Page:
In the middle of an article on how Mormons feel about Mitt Romney’s candidacy, NYT reporter Laurie Goodstein drops this astonishing sentence:
Mr. Romney has been questioned about the Mormon definition of God, polygamy, the location of Jesus’s arrival when he returns to earth, and even a mysterious saying attributed to Joseph Smith Jr. called the “White Horse Prophecy,” which some interpret as a prediction that when the American Constitution is hanging “by a thread,” a Mormon will rescue the nation.
You’d never know from reading that (or the rest of the Times article) that the “White Horse Prophesy” is entirely apocryphal. It’s all explained in this Salt Lake Tribune article (the same article that got a Giuliani staffer in trouble when she passed it along to a blogger last week; the Giuliani camp apologized):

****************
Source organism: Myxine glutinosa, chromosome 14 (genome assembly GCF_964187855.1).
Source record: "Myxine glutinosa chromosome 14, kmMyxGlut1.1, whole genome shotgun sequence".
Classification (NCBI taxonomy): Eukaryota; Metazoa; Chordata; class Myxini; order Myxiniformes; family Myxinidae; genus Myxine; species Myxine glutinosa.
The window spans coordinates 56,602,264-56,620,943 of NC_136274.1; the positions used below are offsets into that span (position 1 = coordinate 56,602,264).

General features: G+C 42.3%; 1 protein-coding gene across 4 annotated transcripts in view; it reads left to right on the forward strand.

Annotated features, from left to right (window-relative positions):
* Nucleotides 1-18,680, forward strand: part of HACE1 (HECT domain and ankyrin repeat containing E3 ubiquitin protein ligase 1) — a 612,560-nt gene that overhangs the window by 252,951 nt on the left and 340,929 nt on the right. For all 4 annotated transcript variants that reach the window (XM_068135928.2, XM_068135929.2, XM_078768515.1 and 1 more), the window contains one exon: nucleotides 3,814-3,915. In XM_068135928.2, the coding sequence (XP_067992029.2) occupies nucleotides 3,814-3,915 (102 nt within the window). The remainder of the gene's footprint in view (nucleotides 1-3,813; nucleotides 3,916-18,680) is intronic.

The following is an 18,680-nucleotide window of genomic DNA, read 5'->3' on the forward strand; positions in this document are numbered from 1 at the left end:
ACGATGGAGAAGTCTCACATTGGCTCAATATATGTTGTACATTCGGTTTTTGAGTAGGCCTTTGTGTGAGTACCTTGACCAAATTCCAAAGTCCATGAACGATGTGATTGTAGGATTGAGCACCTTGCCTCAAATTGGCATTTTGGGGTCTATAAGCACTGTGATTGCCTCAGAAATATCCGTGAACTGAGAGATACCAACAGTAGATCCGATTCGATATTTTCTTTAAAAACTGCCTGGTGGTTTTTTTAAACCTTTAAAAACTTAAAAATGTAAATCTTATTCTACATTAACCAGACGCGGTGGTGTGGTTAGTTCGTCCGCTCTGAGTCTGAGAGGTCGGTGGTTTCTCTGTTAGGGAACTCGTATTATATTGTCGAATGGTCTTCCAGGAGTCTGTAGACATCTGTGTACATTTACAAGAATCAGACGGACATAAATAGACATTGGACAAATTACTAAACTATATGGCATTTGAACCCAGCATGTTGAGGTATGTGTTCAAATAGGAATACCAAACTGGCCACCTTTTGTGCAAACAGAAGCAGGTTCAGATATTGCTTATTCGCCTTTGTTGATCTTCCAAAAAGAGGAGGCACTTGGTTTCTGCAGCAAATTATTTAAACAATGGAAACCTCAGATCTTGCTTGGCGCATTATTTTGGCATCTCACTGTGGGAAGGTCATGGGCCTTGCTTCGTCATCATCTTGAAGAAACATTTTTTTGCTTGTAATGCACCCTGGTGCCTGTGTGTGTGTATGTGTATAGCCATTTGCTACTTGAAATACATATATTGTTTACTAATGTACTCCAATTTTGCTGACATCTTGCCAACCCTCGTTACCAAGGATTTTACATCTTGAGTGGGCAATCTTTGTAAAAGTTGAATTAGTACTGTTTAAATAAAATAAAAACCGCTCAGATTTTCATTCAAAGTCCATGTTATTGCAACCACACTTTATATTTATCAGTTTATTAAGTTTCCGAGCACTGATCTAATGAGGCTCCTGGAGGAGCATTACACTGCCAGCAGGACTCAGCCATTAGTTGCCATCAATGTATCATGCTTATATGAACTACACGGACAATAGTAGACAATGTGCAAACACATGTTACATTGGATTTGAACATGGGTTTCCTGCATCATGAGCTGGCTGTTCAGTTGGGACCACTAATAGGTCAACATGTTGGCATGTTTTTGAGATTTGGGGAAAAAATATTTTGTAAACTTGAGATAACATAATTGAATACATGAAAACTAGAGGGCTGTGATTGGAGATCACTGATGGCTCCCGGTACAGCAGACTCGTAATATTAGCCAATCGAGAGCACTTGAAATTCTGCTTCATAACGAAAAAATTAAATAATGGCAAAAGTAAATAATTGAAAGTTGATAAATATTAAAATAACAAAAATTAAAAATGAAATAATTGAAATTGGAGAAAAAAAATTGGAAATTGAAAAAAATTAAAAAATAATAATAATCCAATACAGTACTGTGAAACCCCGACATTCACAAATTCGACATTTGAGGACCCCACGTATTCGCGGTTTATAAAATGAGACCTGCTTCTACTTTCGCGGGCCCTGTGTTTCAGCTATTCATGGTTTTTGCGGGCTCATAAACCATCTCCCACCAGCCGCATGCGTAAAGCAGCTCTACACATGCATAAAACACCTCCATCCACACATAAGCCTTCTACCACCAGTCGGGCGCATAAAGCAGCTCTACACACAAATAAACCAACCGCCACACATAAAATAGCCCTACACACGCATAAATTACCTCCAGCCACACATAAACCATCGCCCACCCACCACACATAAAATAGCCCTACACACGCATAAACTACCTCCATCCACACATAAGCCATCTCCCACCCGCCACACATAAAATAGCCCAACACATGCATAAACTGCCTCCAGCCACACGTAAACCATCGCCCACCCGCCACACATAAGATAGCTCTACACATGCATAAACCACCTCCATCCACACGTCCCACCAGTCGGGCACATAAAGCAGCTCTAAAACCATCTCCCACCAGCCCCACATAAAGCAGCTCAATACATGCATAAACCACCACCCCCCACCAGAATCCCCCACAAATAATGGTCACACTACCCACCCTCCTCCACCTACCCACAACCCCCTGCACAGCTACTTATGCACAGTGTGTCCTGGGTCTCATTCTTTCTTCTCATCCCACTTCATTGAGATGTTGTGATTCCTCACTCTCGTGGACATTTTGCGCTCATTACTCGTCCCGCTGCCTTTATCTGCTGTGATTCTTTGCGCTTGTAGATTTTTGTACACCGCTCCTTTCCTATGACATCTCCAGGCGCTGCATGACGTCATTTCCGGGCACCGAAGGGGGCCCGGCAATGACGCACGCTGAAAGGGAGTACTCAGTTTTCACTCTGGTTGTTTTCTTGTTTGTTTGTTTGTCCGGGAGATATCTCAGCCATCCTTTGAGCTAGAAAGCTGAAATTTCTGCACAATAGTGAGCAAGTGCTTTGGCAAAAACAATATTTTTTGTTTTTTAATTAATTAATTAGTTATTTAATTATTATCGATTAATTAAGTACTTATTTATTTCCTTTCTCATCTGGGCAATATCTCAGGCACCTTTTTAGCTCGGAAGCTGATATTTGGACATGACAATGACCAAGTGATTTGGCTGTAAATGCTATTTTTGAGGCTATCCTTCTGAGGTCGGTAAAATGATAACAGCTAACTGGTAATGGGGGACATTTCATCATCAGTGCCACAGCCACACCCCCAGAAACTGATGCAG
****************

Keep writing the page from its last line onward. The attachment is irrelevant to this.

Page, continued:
The LDS Church denounces the premonition, which was recorded 10 years after Smith’s death. A church spokesman pointed to a quote from the faith’s sixth president, Joseph F. Smith, who called the prophecy “ridiculous.”
“It is simply false; that is all there is to it,” the church prophet was quoted saying.
Given that Goodstein’s entire job seems to be to cover the religion beat, you’d think she’d be a little more careful.
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